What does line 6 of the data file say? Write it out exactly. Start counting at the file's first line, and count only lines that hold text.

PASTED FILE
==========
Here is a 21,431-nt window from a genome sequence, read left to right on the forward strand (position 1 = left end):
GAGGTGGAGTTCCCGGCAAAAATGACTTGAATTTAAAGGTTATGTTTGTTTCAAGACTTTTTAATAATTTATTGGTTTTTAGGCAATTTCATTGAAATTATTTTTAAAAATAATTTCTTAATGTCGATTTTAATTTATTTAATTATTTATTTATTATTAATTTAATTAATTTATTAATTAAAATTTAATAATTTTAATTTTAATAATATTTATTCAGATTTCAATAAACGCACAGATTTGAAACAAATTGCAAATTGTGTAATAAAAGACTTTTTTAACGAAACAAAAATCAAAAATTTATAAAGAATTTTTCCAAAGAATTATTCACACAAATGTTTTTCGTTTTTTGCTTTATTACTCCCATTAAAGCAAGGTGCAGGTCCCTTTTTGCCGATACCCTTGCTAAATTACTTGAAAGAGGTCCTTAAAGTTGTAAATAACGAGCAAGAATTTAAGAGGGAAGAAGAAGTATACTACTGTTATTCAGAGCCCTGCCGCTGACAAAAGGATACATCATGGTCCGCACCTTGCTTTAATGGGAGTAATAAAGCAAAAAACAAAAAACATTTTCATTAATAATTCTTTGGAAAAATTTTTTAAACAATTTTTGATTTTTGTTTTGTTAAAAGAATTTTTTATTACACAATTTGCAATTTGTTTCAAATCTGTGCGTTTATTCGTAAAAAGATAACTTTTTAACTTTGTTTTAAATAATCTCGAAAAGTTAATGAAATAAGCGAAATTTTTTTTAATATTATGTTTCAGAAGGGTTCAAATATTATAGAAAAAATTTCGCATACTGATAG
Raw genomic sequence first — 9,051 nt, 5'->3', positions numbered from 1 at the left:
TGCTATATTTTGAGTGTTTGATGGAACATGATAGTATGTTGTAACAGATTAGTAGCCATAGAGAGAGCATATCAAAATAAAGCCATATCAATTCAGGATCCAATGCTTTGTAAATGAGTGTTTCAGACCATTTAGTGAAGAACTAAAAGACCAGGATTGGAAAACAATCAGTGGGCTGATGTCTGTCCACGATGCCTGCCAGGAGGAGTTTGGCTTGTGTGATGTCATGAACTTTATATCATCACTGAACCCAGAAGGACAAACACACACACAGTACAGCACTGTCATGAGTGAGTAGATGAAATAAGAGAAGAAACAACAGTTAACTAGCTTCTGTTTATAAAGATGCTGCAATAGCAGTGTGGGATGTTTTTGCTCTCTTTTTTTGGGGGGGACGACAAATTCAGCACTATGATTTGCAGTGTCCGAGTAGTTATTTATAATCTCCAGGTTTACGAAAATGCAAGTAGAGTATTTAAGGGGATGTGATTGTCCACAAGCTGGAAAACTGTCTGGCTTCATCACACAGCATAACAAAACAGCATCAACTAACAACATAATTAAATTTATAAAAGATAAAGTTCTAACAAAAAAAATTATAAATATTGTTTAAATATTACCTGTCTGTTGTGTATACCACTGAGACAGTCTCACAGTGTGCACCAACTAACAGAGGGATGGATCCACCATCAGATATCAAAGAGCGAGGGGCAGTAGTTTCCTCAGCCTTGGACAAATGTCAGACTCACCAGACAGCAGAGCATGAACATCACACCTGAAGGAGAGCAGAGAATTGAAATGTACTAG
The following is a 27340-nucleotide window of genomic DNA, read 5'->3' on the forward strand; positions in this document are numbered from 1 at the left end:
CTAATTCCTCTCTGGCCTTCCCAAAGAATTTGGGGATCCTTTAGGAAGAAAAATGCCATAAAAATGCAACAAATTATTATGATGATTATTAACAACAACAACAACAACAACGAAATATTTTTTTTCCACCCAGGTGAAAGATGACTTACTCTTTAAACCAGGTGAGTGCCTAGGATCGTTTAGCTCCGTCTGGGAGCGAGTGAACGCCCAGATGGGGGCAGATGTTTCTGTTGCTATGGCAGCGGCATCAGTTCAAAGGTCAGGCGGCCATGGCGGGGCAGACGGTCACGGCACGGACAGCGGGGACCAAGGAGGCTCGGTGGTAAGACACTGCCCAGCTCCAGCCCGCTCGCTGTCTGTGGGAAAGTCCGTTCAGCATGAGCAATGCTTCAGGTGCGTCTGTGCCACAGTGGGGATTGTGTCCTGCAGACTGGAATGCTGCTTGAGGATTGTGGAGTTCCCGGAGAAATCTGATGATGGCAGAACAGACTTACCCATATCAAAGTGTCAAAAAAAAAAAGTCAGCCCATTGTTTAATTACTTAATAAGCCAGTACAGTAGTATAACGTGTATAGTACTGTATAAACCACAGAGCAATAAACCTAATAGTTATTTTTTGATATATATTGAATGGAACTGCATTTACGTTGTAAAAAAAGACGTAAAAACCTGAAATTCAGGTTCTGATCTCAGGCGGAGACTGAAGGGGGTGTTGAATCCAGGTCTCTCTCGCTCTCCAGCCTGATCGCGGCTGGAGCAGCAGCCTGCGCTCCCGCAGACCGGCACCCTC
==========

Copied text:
CTAATTCCTCTCTGGCCTTCCCAAAGAATTTGGGGATCCTTTAGGAAGAAAAATGCCATAAAAATGCAACAAATTATTATGATGATTATTAACAACAACAACAACAACAACGAAATATTTTTTTTCCACCCAGGTGAAAGATGACTTACTCTTTAAACCAGGTGAGTGCCTAGGATCGTTTAGCTCCGTCTGGGAGCGAGTGAACGCCCAGATGGGGGCAGATGTTTCTGTTGCTATGGCAGCGGCATCAGTTCAAAGGTCAGGCGGCCATGGCGGGGCAGACGGTCACGGCACGGACAGCGGGGACCAAGGAGGCTCGGTGGTAAGACACTGCCCAGCTCCAGCCCGCTCGCTGTCTGTGGGAAAGTCCGTTCAGCATGAGCAATGCTTCAGGTGCGTCTGTGCCACAGTGGGGATTGTGTCCTGCAGACTGGAATGCTGCTTGAGGATTGTGGAGTTCCCGGAGAAATCTGATGATGGCAGAACAGACTTACCCATATCAAAGTGTCAAAAAAAAAAAGTCAGCCCATTGTTTAATTACTTAATAAGCCAGTACAGTAGTATAACGTGTATAGTACTGTATAAACCACAGAGCAATAAACCTAATAGTTATTTTTTGATATATATTGAATGGAACTGCATTTACGTTGTAAAAAAAGACGTAAAAACCTGAAATTCAGGTTCTGATCTCAGGCGGAGACTGAAGGGGGTGTTGAATCCAGGTCTCTCTCGCTCTCCAGCCTGATCGCGGCTGGAGCAGCAGCCTGCGCTCCCGCAGACCGGCACCCTC